Fortune Brands Lacking Security

By Ryan C. Fuhrmann | February 07, 2012 AAA

Fortune Brands Home & Security (NYSE:FBHS) owns a number of leading brands, including Master Lock locks, MasterBrand cabinets and Moen faucets. At the current share price valuation, investors are placing a substantial premium on these brands, as they may impede the ability for shareholders to make money in the stock over the long haul. The same can be said for other industry operators.

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Full-Year Recap
Total sales improved 2.9% to $3.3 billion. Three of four operating segments reported healthy top line gains, led by a 7% boost at the security and storage unit to $556.6 million, or almost 17% of total sales. The kitchen and plumbing units each reported solid mid-single digit sales to account for 38 and 29% of sales, respectively. Windows and door systems was the only laggard, with sales falling 8% to about 16% of total sales.

A $90 million asset impairment charge sent operating income into negative territory at $11.5 million, down from close to $200 million in 2010. Reported net income was negative at $32 million, or negative 21 cents per diluted share. Backing out the non-cash charge, the company estimated $149.5 million in operating income and 58 cents in earnings per share, which was down 20.5% from last year. Free cash flow, a better measure of Fortune's underlying capital-generating capabilities, jumped 46% to $121.4 million, or approximately 47 cents per diluted share. (To know more about income statements, read Understanding The Income Statement.)

For 2012, Fortune expects growth in the mid-single digits, or slightly above the 3% it expects for the new housing construction and home repair and remodeling markets to grow for the year. It projects recurring earnings between 66 cents and 74 cents and free cash flow of $145 million to $180 million, or roughly in a range of 56 cents and 70 cents per diluted share.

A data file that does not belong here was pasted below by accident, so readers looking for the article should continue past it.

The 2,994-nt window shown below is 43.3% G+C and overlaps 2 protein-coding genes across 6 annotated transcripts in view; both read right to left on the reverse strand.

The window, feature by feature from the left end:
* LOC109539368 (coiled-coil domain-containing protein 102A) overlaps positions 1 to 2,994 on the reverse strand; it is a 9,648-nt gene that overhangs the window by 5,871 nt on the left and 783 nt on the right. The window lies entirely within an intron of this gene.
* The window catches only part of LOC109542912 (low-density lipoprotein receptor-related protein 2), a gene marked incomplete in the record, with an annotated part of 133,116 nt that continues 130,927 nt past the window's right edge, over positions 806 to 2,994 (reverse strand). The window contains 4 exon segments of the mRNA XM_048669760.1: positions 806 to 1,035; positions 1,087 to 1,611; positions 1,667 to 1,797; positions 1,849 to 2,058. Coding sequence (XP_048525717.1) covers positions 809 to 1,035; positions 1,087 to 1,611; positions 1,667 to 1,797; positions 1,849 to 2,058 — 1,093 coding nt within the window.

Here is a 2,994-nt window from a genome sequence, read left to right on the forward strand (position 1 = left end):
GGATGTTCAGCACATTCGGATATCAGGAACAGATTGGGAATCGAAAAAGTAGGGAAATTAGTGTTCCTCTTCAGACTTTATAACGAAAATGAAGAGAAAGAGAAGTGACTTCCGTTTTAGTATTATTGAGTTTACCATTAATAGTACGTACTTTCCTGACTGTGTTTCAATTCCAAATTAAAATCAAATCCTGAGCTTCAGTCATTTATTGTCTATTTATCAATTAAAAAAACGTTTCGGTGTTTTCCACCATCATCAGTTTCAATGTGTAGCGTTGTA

The Bottom Line
It's great to see Fortune reporting respectable sales growth after an extremely depressed period of minimal new home construction and malaise on the part of consumers in spending to repair and remodel their existing homes. Profitability, at least from a cash flow perspective, also looks to be steadily improving.

However, from a valuation perspective, the stock looks quite expensive. At a recent share price of $19, Fortune is trading at a forward P/E of nearly 20. The forward free cash flow multiple is even more lofty at 27.5, and both of these multiples assume the company hits the high end of its guidance ranges.

Rival Masco (NYSE:MAS) also looks extremely lofty at more than 41 times earnings projections for the year. Similarly, gypsum wallboard and cement manufacturer Eagle Materials (NYSE:EXP) trades around 30 times forward expectations. Rival USG (NYSE:USG) is still reporting earnings losses, as is cement giant Cemex (NYSE:CX).

A number of housing analysts are predicting a recovery in 2012, but the numbers still don't look very encouraging. The best course of action for investors may be to wait on the sidelines until more tangible signs of a housing rebound start to take hold. (For additional reading, check out 5 Must-Have Metrics For Value Investors.)

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At the time of writing, Ryan C. Fuhrmann did not own shares in any of the companies mentioned in this article.

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